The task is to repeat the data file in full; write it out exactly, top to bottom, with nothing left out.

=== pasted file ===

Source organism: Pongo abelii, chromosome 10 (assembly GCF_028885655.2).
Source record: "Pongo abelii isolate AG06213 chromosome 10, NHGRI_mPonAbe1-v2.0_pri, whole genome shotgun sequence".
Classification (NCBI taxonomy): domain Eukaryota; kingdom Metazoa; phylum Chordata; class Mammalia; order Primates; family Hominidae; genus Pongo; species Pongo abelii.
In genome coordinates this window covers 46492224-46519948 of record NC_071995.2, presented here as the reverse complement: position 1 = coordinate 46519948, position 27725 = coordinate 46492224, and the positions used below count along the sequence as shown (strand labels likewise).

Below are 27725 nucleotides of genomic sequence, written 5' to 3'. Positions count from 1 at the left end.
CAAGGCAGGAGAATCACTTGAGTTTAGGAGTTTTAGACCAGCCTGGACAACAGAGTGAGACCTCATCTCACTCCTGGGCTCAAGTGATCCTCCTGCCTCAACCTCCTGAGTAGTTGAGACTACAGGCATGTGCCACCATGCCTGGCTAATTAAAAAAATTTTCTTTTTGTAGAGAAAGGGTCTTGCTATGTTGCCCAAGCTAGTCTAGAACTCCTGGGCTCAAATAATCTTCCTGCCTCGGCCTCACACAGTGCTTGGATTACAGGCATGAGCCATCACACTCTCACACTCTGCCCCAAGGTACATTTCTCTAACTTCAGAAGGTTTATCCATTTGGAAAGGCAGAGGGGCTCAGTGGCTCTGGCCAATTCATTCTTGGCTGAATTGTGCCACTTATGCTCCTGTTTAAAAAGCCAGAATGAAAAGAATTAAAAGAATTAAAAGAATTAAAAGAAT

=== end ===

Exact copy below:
Source organism: Pongo abelii, chromosome 10 (assembly GCF_028885655.2).
Source record: "Pongo abelii isolate AG06213 chromosome 10, NHGRI_mPonAbe1-v2.0_pri, whole genome shotgun sequence".
Classification (NCBI taxonomy): domain Eukaryota; kingdom Metazoa; phylum Chordata; class Mammalia; order Primates; family Hominidae; genus Pongo; species Pongo abelii.
In genome coordinates this window covers 46492224-46519948 of record NC_071995.2, presented here as the reverse complement: position 1 = coordinate 46519948, position 27725 = coordinate 46492224, and the positions used below count along the sequence as shown (strand labels likewise).

Below are 27725 nucleotides of genomic sequence, written 5' to 3'. Positions count from 1 at the left end.
CAAGGCAGGAGAATCACTTGAGTTTAGGAGTTTTAGACCAGCCTGGACAACAGAGTGAGACCTCATCTCACTCCTGGGCTCAAGTGATCCTCCTGCCTCAACCTCCTGAGTAGTTGAGACTACAGGCATGTGCCACCATGCCTGGCTAATTAAAAAAATTTTCTTTTTGTAGAGAAAGGGTCTTGCTATGTTGCCCAAGCTAGTCTAGAACTCCTGGGCTCAAATAATCTTCCTGCCTCGGCCTCACACAGTGCTTGGATTACAGGCATGAGCCATCACACTCTCACACTCTGCCCCAAGGTACATTTCTCTAACTTCAGAAGGTTTATCCATTTGGAAAGGCAGAGGGGCTCAGTGGCTCTGGCCAATTCATTCTTGGCTGAATTGTGCCACTTATGCTCCTGTTTAAAAAGCCAGAATGAAAAGAATTAAAAGAATTAAAAGAATTAAAAGAAT